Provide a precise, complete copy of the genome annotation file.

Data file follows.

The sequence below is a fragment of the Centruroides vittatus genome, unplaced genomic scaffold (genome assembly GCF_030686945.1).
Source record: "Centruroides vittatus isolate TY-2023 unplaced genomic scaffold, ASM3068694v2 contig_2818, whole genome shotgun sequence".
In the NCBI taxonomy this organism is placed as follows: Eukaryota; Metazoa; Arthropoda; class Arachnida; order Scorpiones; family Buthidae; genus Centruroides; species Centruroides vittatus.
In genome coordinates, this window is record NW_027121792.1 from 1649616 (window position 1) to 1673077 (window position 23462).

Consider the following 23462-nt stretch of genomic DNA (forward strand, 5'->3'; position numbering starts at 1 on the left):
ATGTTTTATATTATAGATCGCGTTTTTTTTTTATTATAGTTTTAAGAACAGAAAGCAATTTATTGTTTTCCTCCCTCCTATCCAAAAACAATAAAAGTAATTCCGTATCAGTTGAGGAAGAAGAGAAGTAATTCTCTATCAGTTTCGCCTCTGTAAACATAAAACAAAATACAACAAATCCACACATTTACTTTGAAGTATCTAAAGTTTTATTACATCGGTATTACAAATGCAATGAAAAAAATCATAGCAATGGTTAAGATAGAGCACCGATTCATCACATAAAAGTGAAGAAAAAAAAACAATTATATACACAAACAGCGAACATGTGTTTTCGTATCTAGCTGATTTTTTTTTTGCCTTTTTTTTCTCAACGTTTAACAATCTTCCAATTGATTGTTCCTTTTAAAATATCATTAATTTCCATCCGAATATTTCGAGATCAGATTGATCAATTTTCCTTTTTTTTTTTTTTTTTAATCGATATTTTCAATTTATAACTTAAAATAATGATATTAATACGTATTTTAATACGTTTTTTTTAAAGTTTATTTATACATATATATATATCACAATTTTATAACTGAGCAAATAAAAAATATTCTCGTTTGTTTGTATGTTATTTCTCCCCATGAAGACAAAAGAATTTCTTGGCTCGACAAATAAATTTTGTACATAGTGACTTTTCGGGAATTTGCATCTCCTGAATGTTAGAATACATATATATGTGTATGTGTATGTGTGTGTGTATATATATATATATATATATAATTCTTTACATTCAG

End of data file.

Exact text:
The sequence below is a fragment of the Centruroides vittatus genome, unplaced genomic scaffold (genome assembly GCF_030686945.1).
Source record: "Centruroides vittatus isolate TY-2023 unplaced genomic scaffold, ASM3068694v2 contig_2818, whole genome shotgun sequence".
In the NCBI taxonomy this organism is placed as follows: Eukaryota; Metazoa; Arthropoda; class Arachnida; order Scorpiones; family Buthidae; genus Centruroides; species Centruroides vittatus.
In genome coordinates, this window is record NW_027121792.1 from 1649616 (window position 1) to 1673077 (window position 23462).

Consider the following 23462-nt stretch of genomic DNA (forward strand, 5'->3'; position numbering starts at 1 on the left):
ATGTTTTATATTATAGATCGCGTTTTTTTTTTATTATAGTTTTAAGAACAGAAAGCAATTTATTGTTTTCCTCCCTCCTATCCAAAAACAATAAAAGTAATTCCGTATCAGTTGAGGAAGAAGAGAAGTAATTCTCTATCAGTTTCGCCTCTGTAAACATAAAACAAAATACAACAAATCCACACATTTACTTTGAAGTATCTAAAGTTTTATTACATCGGTATTACAAATGCAATGAAAAAAATCATAGCAATGGTTAAGATAGAGCACCGATTCATCACATAAAAGTGAAGAAAAAAAAACAATTATATACACAAACAGCGAACATGTGTTTTCGTATCTAGCTGATTTTTTTTTTGCCTTTTTTTTCTCAACGTTTAACAATCTTCCAATTGATTGTTCCTTTTAAAATATCATTAATTTCCATCCGAATATTTCGAGATCAGATTGATCAATTTTCCTTTTTTTTTTTTTTTTTAATCGATATTTTCAATTTATAACTTAAAATAATGATATTAATACGTATTTTAATACGTTTTTTTTAAAGTTTATTTATACATATATATATATCACAATTTTATAACTGAGCAAATAAAAAATATTCTCGTTTGTTTGTATGTTATTTCTCCCCATGAAGACAAAAGAATTTCTTGGCTCGACAAATAAATTTTGTACATAGTGACTTTTCGGGAATTTGCATCTCCTGAATGTTAGAATACATATATATGTGTATGTGTATGTGTGTGTGTATATATATATATATATATATAATTCTTTACATTCAG